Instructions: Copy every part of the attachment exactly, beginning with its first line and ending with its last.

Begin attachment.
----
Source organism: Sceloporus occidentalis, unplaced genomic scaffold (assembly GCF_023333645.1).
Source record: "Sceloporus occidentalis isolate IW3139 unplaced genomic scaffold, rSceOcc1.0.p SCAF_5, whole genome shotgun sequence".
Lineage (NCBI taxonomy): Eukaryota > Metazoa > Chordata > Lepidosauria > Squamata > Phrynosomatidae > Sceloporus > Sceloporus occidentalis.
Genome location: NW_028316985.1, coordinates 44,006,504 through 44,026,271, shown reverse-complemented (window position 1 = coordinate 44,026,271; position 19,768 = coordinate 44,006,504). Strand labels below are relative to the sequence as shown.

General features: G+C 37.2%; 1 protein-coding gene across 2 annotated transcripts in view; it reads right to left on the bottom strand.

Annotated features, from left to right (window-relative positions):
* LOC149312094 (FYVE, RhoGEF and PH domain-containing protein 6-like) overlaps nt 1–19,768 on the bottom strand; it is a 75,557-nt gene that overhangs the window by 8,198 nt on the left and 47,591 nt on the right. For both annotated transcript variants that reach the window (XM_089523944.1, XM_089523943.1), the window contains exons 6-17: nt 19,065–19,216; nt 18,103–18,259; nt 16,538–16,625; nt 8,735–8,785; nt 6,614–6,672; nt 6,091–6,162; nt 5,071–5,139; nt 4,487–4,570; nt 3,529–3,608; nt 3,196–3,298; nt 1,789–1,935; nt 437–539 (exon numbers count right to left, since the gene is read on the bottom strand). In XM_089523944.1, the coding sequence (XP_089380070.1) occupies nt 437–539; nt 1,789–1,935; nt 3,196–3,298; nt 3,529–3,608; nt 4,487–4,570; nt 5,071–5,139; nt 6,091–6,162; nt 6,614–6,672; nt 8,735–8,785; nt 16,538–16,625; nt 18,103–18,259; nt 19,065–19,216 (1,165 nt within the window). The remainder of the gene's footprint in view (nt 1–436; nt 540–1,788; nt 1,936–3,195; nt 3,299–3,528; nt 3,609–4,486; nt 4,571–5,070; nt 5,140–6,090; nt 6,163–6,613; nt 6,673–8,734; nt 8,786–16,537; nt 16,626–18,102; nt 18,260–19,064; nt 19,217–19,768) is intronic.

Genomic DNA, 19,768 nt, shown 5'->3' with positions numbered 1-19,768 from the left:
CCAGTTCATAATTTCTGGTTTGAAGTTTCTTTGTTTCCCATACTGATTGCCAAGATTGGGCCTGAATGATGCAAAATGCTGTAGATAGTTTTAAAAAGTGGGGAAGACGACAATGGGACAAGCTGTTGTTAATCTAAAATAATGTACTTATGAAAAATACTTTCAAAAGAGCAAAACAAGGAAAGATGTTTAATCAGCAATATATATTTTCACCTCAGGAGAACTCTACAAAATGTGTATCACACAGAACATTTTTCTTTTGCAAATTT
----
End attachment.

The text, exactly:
Source organism: Sceloporus occidentalis, unplaced genomic scaffold (assembly GCF_023333645.1).
Source record: "Sceloporus occidentalis isolate IW3139 unplaced genomic scaffold, rSceOcc1.0.p SCAF_5, whole genome shotgun sequence".
Lineage (NCBI taxonomy): Eukaryota > Metazoa > Chordata > Lepidosauria > Squamata > Phrynosomatidae > Sceloporus > Sceloporus occidentalis.
Genome location: NW_028316985.1, coordinates 44,006,504 through 44,026,271, shown reverse-complemented (window position 1 = coordinate 44,026,271; position 19,768 = coordinate 44,006,504). Strand labels below are relative to the sequence as shown.

General features: G+C 37.2%; 1 protein-coding gene across 2 annotated transcripts in view; it reads right to left on the bottom strand.

Annotated features, from left to right (window-relative positions):
* LOC149312094 (FYVE, RhoGEF and PH domain-containing protein 6-like) overlaps nt 1–19,768 on the bottom strand; it is a 75,557-nt gene that overhangs the window by 8,198 nt on the left and 47,591 nt on the right. For both annotated transcript variants that reach the window (XM_089523944.1, XM_089523943.1), the window contains exons 6-17: nt 19,065–19,216; nt 18,103–18,259; nt 16,538–16,625; nt 8,735–8,785; nt 6,614–6,672; nt 6,091–6,162; nt 5,071–5,139; nt 4,487–4,570; nt 3,529–3,608; nt 3,196–3,298; nt 1,789–1,935; nt 437–539 (exon numbers count right to left, since the gene is read on the bottom strand). In XM_089523944.1, the coding sequence (XP_089380070.1) occupies nt 437–539; nt 1,789–1,935; nt 3,196–3,298; nt 3,529–3,608; nt 4,487–4,570; nt 5,071–5,139; nt 6,091–6,162; nt 6,614–6,672; nt 8,735–8,785; nt 16,538–16,625; nt 18,103–18,259; nt 19,065–19,216 (1,165 nt within the window). The remainder of the gene's footprint in view (nt 1–436; nt 540–1,788; nt 1,936–3,195; nt 3,299–3,528; nt 3,609–4,486; nt 4,571–5,070; nt 5,140–6,090; nt 6,163–6,613; nt 6,673–8,734; nt 8,786–16,537; nt 16,626–18,102; nt 18,260–19,064; nt 19,217–19,768) is intronic.

Genomic DNA, 19,768 nt, shown 5'->3' with positions numbered 1-19,768 from the left:
CCAGTTCATAATTTCTGGTTTGAAGTTTCTTTGTTTCCCATACTGATTGCCAAGATTGGGCCTGAATGATGCAAAATGCTGTAGATAGTTTTAAAAAGTGGGGAAGACGACAATGGGACAAGCTGTTGTTAATCTAAAATAATGTACTTATGAAAAATACTTTCAAAAGAGCAAAACAAGGAAAGATGTTTAATCAGCAATATATATTTTCACCTCAGGAGAACTCTACAAAATGTGTATCACACAGAACATTTTTCTTTTGCAAATTT